The long and expensive saga of the Newcastle Art Gallery expansion has taken another twist after City of Newcastle re-engaged the architects to adapt their 2012 design.
The council entered into a $159,000 contract with Smith & Tzannes Architecture in May to add more exhibition space to the plans the company drew up eight years ago.
The Newcastle Herald reported in 2015 that the redevelopment, described by former council general manager Ken Gouldthorp in 2014 as "among the worst-managed projects I have ever seen in local government'', had cost ratepayers $3.2 million in design fees and internal staff expenses over 10 years.
Among the money lavished on the gallery's as yet unrealised redevelopment were $411,000 for a design competition and design by LAB Architects from 2005 to 2008, $292,000 to government architects from 2008 to 2001 and an $830,000 contract for Smith & Tzannes in 2012.
Asked two weeks ago about the latest Smith & Tzannes contract for "architectural design and documentation", the council said it was "completing design documents in line with development approval in 2012".
The council handed back a $7 million federal grant for the gallery in 2014 after failing to secure state funding.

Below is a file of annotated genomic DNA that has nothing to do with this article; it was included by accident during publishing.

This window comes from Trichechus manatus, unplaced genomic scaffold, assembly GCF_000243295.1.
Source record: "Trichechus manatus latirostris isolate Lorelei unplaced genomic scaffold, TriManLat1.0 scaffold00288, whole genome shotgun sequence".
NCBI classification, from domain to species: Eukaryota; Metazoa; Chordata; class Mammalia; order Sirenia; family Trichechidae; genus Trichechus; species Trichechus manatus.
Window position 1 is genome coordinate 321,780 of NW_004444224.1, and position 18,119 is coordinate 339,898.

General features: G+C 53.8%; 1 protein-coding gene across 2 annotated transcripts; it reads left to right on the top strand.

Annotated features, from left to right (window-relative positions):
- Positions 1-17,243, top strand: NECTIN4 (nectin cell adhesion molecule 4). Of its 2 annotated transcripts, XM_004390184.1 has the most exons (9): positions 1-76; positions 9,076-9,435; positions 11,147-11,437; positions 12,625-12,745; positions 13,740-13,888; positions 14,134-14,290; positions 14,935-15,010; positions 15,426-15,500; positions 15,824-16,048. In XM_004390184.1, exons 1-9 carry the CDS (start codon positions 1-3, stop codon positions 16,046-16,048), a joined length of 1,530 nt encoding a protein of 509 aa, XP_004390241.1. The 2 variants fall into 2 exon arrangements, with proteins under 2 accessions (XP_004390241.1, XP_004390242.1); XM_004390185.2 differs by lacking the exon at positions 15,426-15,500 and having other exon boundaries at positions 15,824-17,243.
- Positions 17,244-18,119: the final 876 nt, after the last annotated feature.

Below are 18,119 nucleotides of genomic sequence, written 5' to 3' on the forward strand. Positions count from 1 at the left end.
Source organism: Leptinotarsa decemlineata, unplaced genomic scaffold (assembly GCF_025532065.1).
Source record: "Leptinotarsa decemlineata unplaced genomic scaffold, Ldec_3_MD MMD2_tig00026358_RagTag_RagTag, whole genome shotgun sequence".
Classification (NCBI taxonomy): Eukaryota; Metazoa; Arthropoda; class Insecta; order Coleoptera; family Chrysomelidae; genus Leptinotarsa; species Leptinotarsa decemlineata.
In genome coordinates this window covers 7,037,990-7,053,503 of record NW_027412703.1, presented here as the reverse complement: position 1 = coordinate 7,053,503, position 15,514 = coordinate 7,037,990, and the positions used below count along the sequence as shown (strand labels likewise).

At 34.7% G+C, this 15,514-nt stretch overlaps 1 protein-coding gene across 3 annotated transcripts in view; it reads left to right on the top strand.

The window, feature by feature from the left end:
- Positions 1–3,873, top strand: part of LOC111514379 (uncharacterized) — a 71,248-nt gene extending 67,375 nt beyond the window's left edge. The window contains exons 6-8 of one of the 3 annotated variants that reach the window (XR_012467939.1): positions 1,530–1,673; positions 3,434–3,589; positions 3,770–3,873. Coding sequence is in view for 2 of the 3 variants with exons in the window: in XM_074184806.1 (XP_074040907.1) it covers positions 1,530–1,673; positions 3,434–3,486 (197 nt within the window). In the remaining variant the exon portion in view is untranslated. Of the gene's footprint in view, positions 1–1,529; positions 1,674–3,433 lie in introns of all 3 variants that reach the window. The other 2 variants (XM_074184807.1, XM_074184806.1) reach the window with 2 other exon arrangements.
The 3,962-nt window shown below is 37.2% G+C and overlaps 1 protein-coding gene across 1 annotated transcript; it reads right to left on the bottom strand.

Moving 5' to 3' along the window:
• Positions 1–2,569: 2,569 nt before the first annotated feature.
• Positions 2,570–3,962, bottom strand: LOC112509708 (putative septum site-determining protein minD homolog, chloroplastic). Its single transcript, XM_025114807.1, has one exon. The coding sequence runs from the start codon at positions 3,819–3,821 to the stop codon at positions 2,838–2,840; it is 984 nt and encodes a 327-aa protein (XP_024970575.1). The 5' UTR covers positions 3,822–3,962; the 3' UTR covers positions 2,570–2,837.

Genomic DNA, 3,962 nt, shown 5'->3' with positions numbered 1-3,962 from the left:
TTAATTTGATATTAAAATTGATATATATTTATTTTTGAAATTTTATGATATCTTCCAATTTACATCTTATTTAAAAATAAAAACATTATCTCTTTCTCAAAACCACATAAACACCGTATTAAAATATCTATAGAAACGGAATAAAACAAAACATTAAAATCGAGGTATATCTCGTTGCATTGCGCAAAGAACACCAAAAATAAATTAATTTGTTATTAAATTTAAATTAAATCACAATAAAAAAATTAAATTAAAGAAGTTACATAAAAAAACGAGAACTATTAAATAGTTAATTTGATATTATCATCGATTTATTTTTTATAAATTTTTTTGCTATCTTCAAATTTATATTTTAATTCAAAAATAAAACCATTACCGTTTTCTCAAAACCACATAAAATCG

At that point the project had a price tag of $21 million, though former lord mayor Jeff McCloy complained at the time that various costings varied widely.
The most recent council estimate for the project is $36 million.
NSW Arts Minister Don Harwin has continued to bypass the gallery expansion in recent budget allocations.
State Liberal Upper House MP Taylor Martin and federal backbencher Hollie Hughes, the Hunter's new duty senator, met with lord mayor Nuatali Nelmes and other council representatives in Newcastle on Monday to discuss the project.
Mr Martin said he and Ms Hughes would lobby on behalf of the city and encouraged the council to apply for funding through state and federal grants programs.
He said a $10 million bequest to Newcastle Art Gallery Foundation by gallery patron Valerie Ryan in November would "go a long way" to helping build a case for government funding.
"It's a long-term thing. It's not in disrepair or anything," Mr Martin said.
"Yes, it needs to be brought into the 21st century, to have exhibition space, to have space to store all the art works, cafe, gift shop and all the things it would have if you were to build a gallery today."
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